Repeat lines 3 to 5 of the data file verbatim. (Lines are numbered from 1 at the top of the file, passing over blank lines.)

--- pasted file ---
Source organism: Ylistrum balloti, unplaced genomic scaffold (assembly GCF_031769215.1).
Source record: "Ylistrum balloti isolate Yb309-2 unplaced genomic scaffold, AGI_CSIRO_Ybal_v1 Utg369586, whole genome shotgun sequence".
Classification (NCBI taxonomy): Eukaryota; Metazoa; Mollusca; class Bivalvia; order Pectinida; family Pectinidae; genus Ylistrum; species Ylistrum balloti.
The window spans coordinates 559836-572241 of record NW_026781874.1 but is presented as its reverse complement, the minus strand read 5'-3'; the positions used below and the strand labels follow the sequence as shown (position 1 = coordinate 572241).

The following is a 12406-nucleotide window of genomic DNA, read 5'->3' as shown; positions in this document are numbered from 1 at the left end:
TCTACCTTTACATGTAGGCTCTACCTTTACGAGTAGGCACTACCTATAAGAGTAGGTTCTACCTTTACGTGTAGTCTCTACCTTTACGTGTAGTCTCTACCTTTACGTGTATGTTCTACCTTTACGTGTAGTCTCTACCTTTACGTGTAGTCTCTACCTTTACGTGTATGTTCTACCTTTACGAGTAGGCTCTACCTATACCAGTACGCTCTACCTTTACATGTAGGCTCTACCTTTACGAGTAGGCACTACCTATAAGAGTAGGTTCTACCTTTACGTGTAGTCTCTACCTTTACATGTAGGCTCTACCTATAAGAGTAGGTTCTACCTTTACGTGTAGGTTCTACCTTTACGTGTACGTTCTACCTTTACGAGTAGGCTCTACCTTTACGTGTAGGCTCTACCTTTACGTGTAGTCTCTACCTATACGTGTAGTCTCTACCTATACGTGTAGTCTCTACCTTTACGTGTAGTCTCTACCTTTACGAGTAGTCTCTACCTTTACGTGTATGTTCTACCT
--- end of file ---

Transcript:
Classification (NCBI taxonomy): Eukaryota; Metazoa; Mollusca; class Bivalvia; order Pectinida; family Pectinidae; genus Ylistrum; species Ylistrum balloti.
The window spans coordinates 559836-572241 of record NW_026781874.1 but is presented as its reverse complement, the minus strand read 5'-3'; the positions used below and the strand labels follow the sequence as shown (position 1 = coordinate 572241).

The following is a 12406-nucleotide window of genomic DNA, read 5'->3' as shown; positions in this document are numbered from 1 at the left end: